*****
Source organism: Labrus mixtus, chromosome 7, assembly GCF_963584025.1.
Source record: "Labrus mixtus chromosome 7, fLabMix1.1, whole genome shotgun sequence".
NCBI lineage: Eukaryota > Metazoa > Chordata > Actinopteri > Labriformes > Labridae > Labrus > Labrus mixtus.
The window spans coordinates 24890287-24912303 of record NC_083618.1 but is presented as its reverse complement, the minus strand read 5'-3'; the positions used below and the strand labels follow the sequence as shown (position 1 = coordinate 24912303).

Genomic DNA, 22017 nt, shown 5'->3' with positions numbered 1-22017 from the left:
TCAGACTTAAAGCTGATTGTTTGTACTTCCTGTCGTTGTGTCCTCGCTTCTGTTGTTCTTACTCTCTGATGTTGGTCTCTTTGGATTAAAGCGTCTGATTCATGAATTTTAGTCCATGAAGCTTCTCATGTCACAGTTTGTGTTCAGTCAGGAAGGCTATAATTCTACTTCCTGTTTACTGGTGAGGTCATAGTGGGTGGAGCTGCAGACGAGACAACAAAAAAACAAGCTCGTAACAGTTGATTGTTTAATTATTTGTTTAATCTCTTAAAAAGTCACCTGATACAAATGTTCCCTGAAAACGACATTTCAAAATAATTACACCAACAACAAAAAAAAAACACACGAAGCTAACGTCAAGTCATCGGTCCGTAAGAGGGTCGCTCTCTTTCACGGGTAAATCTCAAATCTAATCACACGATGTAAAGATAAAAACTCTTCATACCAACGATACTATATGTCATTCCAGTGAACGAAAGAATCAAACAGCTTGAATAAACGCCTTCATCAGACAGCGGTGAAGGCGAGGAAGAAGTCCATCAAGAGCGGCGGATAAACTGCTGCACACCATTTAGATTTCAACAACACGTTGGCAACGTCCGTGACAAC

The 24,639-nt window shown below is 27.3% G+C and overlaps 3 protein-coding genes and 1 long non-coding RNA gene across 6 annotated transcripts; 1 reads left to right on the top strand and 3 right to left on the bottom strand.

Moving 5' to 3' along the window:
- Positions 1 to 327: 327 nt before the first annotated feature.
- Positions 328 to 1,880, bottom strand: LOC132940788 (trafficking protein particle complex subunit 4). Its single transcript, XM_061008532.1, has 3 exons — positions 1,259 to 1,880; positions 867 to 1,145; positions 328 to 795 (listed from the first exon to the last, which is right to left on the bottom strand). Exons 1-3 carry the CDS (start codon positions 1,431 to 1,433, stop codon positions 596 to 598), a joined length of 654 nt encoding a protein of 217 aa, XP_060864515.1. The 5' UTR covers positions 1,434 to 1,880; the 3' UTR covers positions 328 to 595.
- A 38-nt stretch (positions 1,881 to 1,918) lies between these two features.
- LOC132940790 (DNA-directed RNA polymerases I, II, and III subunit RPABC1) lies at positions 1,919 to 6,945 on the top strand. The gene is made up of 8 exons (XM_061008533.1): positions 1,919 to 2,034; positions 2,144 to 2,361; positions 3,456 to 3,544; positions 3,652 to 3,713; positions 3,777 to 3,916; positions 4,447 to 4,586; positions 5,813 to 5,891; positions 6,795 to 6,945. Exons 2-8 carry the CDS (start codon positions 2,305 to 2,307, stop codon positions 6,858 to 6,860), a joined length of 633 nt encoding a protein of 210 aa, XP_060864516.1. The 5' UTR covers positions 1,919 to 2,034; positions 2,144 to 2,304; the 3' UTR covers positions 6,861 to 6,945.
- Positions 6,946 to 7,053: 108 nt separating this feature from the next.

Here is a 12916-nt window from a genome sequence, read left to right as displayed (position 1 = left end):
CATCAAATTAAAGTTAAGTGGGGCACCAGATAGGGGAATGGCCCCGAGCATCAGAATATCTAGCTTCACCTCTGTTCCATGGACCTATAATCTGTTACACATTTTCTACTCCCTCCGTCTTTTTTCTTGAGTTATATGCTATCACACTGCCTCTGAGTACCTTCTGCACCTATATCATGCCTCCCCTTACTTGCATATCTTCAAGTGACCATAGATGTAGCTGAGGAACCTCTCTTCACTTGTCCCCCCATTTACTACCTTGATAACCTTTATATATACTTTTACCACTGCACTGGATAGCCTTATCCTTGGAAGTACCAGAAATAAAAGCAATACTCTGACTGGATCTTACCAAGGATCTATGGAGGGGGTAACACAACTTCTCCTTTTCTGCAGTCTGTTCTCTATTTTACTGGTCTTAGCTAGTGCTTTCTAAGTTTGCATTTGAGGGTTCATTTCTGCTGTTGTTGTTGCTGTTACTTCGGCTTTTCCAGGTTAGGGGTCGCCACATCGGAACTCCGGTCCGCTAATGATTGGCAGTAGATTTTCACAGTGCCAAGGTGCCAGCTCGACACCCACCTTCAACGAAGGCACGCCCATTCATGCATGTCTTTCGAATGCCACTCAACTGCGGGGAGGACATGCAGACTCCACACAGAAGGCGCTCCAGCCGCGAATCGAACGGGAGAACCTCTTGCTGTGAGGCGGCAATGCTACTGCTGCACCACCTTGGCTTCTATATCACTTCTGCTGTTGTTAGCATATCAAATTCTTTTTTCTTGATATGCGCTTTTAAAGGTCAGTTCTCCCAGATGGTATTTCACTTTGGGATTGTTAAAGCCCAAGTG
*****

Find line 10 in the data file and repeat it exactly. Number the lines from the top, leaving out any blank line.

- Positions 328 to 1,880, bottom strand: LOC132940788 (trafficking protein particle complex subunit 4). Its single transcript, XM_061008532.1, has 3 exons — positions 1,259 to 1,880; positions 867 to 1,145; positions 328 to 795 (listed from the first exon to the last, which is right to left on the bottom strand). Exons 1-3 carry the CDS (start codon positions 1,431 to 1,433, stop codon positions 596 to 598), a joined length of 654 nt encoding a protein of 217 aa, XP_060864515.1. The 5' UTR covers positions 1,434 to 1,880; the 3' UTR covers positions 328 to 595.